The U.S. Navy's Brand-New Battleship Little Rock Is Stuck In Ice in Canada

The crew of the U.S.S. Little Rock have an indefinite wait until they are back on track to sail for Florida, after the Navy’s newest combat ship got stuck fast in ice in Canada. 

Little Rock joined navy ranks last month at a commissioning ceremony at Canalside in Buffalo, New York, attended by over 8,000 people. The brand-new vessel planned to sail via Lake Erie—a body of water shared by the U.S. and Canada—to its permanent home in Mayport, Florida.

But Mother Nature had other plans.

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Little Rock was initially delayed by three days because of the extreme weather to batter the U.S. in recent weeks, according to local news outlet The Buffalo News. Photos posted on Little Rock’s Facebook page show the vessel swaying on ice-covered waters.

It was able to make a little progress towards Lake Ontario, before reaching Montreal before the new year. But it has scarcely moved since.

“Icy conditions delayed the ship’s departure due to a limited number of tugs,” Courtney Hillson, public affairs officer for Naval Surface Force Atlantic told the Navy Times.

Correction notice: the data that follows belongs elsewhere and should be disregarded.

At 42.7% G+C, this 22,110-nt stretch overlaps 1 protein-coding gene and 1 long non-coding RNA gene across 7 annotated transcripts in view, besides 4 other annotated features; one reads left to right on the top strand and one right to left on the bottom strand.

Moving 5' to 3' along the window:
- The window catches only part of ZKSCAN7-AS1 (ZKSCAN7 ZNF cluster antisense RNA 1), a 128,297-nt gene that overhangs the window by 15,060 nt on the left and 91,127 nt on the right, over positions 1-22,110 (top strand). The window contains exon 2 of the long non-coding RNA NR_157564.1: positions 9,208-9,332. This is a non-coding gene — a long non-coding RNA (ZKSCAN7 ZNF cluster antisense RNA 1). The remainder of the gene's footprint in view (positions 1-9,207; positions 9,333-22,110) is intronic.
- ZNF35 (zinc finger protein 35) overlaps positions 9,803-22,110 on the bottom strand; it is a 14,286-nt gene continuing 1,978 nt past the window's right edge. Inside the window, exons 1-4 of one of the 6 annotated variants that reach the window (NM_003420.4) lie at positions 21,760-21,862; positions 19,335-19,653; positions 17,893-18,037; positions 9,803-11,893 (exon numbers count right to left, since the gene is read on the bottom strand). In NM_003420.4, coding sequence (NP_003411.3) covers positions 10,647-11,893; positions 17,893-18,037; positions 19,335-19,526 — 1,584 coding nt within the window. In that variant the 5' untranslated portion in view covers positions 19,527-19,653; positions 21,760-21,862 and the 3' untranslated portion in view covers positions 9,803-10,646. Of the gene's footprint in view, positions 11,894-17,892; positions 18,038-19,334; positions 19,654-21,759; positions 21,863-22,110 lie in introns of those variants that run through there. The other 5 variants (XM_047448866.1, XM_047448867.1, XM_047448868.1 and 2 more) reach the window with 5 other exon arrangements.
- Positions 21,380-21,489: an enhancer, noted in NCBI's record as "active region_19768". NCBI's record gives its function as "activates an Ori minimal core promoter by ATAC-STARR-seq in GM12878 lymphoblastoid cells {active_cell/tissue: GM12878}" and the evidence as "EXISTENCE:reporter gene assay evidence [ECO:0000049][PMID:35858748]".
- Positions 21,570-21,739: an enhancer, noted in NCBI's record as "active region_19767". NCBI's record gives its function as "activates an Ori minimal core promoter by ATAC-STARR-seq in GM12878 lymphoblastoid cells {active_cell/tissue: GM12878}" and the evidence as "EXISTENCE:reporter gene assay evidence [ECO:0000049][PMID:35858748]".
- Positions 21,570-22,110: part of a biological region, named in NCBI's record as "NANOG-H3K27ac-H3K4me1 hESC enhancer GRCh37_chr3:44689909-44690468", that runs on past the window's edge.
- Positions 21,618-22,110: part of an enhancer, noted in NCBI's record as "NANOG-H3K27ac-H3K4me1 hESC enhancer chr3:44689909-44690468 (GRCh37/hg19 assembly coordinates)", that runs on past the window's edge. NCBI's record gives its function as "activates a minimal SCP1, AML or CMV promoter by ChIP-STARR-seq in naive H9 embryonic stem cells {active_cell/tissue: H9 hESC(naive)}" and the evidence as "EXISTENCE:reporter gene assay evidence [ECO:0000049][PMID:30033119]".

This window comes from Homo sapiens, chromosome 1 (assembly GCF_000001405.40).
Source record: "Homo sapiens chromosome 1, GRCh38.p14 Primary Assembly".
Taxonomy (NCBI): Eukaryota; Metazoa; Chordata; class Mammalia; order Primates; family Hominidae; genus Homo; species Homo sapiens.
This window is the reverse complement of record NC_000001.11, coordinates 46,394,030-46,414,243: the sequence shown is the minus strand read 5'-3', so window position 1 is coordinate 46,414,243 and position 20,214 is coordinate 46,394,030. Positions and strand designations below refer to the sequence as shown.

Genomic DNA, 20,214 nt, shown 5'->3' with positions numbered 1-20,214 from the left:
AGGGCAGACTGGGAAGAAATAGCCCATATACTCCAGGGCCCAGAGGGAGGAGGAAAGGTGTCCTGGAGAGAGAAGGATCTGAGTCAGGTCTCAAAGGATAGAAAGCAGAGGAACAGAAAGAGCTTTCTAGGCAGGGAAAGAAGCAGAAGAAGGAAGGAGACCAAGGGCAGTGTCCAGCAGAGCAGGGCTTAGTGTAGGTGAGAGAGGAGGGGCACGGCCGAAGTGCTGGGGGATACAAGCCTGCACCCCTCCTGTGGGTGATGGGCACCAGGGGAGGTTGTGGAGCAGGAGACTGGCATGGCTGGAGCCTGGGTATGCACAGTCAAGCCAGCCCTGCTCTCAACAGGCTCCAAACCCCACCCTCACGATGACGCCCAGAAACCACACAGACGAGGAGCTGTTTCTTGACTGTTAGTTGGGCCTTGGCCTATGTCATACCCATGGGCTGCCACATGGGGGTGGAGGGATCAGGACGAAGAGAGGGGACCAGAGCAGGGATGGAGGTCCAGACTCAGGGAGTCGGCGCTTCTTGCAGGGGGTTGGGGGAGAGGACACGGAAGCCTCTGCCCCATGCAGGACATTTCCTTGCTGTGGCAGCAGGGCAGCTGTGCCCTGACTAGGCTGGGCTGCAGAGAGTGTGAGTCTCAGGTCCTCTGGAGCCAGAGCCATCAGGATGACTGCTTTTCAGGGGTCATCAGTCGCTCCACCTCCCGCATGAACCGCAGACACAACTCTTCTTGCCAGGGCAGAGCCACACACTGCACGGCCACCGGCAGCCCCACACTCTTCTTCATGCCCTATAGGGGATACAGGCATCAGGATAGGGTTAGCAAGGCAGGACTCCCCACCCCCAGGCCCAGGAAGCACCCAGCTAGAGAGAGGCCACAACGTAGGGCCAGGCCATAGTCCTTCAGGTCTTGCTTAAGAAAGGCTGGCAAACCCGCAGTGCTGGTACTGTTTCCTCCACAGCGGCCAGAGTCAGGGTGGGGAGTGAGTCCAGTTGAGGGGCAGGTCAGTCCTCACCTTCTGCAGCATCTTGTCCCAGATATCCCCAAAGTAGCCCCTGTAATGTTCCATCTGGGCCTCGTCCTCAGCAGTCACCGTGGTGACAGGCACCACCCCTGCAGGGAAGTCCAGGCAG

0111_USS_Coronado The US Navys USS Coronado (LCS 4) (R) is guided by pilot boats as she docks at Changi Naval Base in Singapore on October 16, 2016. Roslan Rahman/AFP/Getty Images

The vessel has undergone minor repairs but it requires a tug to help it along the way through the icy waters to Halifax, where it will begin to turn south and head for Florida.

According to CBS-affiliated channel WIVB, by Monday Little Rock was still not on the move. “We continue working with Port Authority tugs, experts, and technological representatives to ensure the best path forward,” Hillson told the Buffalo-based channel.

She also told public service radio WBFO that numerous "port stops" are like "rest stops" in a long car journey and it is not unusual for such stops to last for days sometimes. As of Wednesday, Little Rock had been sitting in Montreal for almost two weeks, however, and Hilson added that a time of departure was still to be determined.

Five more ships of Little Rock's size have been laid down for construction and, in some cases, are awaiting to be commissioned, while the U.S. Navy hopes to acquire around four more freedom-class littoral combat ships, work on which has not started.

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